Q&A from StackOverflow and more

I’ve been messing around with StackOverflow topics related to OpenCascade and found quite some interesting questions there. There are not so many, and definitely SO is not the right place to search for OCC community help. But people keep asking questions, and I could not resist the impulse of trying to answer them. Although this blog is definitely not the right place to answer OCC questions either!

So here is my “golden list” as of June 2021:

Question 1: about collision detection

With OpenCascade, how to do collision detection of 2 shapes? There may be several ways. One is to calculate their intersection and check the intersection results. Another way is to calculate their minimum distance. Which way is faster? Or any faster ways? Thanks a lot. (go to the source)

Well, the answer was provided (click the link above) and it’s definitely a good answer. Just to add another reference for those having the capacity of implementing things from scratch: [Christer Ericson. 2004. Real-Time Collision Detection. CRC Press, Inc., USA.]. That’s a great reading containing tons of useful C/C++ code snippets with explanations and follow-up discussions. Personally, I’ve used a couple of functions from this book, and I’m looking forward to opportunities to dive deeper into that monograph and try more things out.

Question 2: CGAL versus OpenCascade

Which CAD/geometry library should I use [for CAD]: CGAL, Open CASCADE, Boost::Geometry, or something else? (go to the source)

OpenCascade got quite a low grade in the first answer, while some reasoning about the quality looks a little bit speculating to me. To be honest, I never used CGAL (https://www.cgal.org/) in any industrial project, but I tend to think that CGAL is just a little bit out of scale. The reason for that is simple: CGAL does not lend itself as a full-featured CAD kernel, although I’m pretty sure it could be employed ad-hoc.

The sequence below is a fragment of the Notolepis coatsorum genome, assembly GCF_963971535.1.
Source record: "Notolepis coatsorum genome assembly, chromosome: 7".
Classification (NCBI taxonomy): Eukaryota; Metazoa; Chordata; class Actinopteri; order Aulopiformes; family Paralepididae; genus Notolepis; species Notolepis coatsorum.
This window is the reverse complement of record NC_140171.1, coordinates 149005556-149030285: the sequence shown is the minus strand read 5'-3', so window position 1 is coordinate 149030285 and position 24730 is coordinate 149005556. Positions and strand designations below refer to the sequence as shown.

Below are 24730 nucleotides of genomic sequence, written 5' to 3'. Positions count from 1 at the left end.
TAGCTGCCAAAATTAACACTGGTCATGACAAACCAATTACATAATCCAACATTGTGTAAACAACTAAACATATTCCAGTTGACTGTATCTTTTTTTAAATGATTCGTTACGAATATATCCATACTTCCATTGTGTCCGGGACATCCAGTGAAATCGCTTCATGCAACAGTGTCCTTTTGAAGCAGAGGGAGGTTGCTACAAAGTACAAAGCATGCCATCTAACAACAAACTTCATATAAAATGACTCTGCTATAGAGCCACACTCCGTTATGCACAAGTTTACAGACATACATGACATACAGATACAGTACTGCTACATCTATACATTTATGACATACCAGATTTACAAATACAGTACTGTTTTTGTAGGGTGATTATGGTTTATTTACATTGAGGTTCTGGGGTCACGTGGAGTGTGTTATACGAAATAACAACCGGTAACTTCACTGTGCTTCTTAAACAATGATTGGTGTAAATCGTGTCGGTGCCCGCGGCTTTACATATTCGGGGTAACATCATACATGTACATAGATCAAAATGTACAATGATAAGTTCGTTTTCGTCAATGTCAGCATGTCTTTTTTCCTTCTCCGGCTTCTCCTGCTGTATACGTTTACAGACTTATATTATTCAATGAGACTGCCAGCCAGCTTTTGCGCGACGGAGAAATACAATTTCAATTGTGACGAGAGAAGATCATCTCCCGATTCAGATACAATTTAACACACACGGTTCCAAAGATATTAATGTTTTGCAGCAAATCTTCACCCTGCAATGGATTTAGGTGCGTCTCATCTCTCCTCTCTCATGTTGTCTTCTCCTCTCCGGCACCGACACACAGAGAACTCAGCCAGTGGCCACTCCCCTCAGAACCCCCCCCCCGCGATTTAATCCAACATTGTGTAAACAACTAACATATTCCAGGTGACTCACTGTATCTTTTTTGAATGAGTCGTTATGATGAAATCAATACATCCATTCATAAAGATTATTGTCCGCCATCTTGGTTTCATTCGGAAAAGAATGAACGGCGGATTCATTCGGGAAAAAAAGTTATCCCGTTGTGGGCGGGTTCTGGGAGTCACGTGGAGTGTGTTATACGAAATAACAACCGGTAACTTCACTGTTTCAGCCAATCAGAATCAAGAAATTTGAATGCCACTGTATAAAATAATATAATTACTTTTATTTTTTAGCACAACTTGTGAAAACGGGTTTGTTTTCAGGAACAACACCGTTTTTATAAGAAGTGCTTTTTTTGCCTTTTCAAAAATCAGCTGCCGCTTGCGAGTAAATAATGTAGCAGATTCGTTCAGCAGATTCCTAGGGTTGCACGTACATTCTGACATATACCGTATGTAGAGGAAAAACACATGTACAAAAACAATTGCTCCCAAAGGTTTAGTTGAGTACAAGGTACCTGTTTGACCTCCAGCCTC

The following downsides of OpenCascade were brought to the table on StackOverflow:

Well, let’s go over these claims one by one.

As a small wrap-up, let me share a bit of my modus operandi here. I use OpenCascade for more than 10 years already, and I’m not going to give up, because there’s no alternative. But whenever I happen to hit the limitations of the library, I never tend to take other products like CGAL for the rescue, and prefer implementing the missing stuff from scratch. The truth is that other libs can do very little for you once you found yourself hitting the ultimate OpenCascade’s wall. Unless you’re trying to solve a problem that is out of the traditional CAD modeling scope, of course.

Question 3: direct editing?

How can I change the underlying geometry of a TopoDS_Shape in OpenCASCADE ? (go to the source)

There’s no easy way of doing this. OpenCascade was designed for history-based editing that assumes rebuilding your geometries from scratch (or starting from a certain cached version of it) whenever any design parameter changes its value. This discussion takes us to the holy grail of contemporary geometric modeling, which is direct editing. In OpenCascade, there is currently no such API.

I can share with you a little bit of experience here. To start off, any direct editing technique requires something called “local operation,” which is basically a way to modify your shape without rebuilding it from scratch. Think of dragging a vertex for example. One simple technique that can be employed for developing local operations is using the so-called Euler Operators. Did I say “simple”?

In our paper [Slyadnev, S. E., & Turlapov, V. E. (2020). Simplification of CAD Models by Automatic Recognition and Suppression of Blend Chains. Programming and Computer Software, 46(3), 233–243. https://doi.org/10.1134/S0361768820030081], we came up with a couple of Euler Operators for CAD model simplification. Just two of them: kell-edge-vertex (KEV) and kill-edge-face (KEF). And guess what? It was insanely hard to develop these two things on the top of a B-rep modeler like OpenCascade. I mean, it literally takes weeks to develop the operators that are trivially implemented in a couple of hours when dealing with meshes (think of edge/face collapse tools). If you want to know more about our simplification algorithm, check it out in Analysis Situs.

Let’s finish for today. There are many more interesting questions to cover, but it starts to be too much for a single blog post. Stay tuned!

Open-source CAD platform: analysissitus.org